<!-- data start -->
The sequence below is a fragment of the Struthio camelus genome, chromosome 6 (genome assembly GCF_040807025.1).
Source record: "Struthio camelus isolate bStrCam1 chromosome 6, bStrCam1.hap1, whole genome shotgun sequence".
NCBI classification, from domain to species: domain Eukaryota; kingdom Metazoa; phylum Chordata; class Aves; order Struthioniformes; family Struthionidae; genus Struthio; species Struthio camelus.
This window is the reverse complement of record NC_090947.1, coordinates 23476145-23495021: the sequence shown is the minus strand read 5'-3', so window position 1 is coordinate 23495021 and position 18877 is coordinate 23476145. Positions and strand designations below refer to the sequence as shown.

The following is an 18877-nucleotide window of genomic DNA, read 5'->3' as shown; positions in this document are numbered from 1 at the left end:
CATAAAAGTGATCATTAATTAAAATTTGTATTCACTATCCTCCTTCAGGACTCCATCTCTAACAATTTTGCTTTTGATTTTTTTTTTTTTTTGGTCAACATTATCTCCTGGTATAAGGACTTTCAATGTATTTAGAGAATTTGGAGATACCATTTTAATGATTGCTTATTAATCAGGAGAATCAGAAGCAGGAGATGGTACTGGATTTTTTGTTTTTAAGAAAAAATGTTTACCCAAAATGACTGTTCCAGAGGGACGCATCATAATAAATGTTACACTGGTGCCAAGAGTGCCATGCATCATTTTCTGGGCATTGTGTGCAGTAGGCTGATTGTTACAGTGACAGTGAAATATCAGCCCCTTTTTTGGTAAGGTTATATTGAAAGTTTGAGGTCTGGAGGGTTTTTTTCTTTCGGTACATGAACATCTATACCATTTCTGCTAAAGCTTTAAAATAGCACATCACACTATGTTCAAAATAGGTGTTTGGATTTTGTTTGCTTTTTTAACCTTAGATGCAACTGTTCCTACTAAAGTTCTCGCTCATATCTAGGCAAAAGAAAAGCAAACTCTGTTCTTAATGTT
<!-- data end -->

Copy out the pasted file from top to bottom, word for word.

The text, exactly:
The sequence below is a fragment of the Struthio camelus genome, chromosome 6 (genome assembly GCF_040807025.1).
Source record: "Struthio camelus isolate bStrCam1 chromosome 6, bStrCam1.hap1, whole genome shotgun sequence".
NCBI classification, from domain to species: domain Eukaryota; kingdom Metazoa; phylum Chordata; class Aves; order Struthioniformes; family Struthionidae; genus Struthio; species Struthio camelus.
This window is the reverse complement of record NC_090947.1, coordinates 23476145-23495021: the sequence shown is the minus strand read 5'-3', so window position 1 is coordinate 23495021 and position 18877 is coordinate 23476145. Positions and strand designations below refer to the sequence as shown.

The following is an 18877-nucleotide window of genomic DNA, read 5'->3' as shown; positions in this document are numbered from 1 at the left end:
CATAAAAGTGATCATTAATTAAAATTTGTATTCACTATCCTCCTTCAGGACTCCATCTCTAACAATTTTGCTTTTGATTTTTTTTTTTTTTTGGTCAACATTATCTCCTGGTATAAGGACTTTCAATGTATTTAGAGAATTTGGAGATACCATTTTAATGATTGCTTATTAATCAGGAGAATCAGAAGCAGGAGATGGTACTGGATTTTTTGTTTTTAAGAAAAAATGTTTACCCAAAATGACTGTTCCAGAGGGACGCATCATAATAAATGTTACACTGGTGCCAAGAGTGCCATGCATCATTTTCTGGGCATTGTGTGCAGTAGGCTGATTGTTACAGTGACAGTGAAATATCAGCCCCTTTTTTGGTAAGGTTATATTGAAAGTTTGAGGTCTGGAGGGTTTTTTTCTTTCGGTACATGAACATCTATACCATTTCTGCTAAAGCTTTAAAATAGCACATCACACTATGTTCAAAATAGGTGTTTGGATTTTGTTTGCTTTTTTAACCTTAGATGCAACTGTTCCTACTAAAGTTCTCGCTCATATCTAGGCAAAAGAAAAGCAAACTCTGTTCTTAATGTT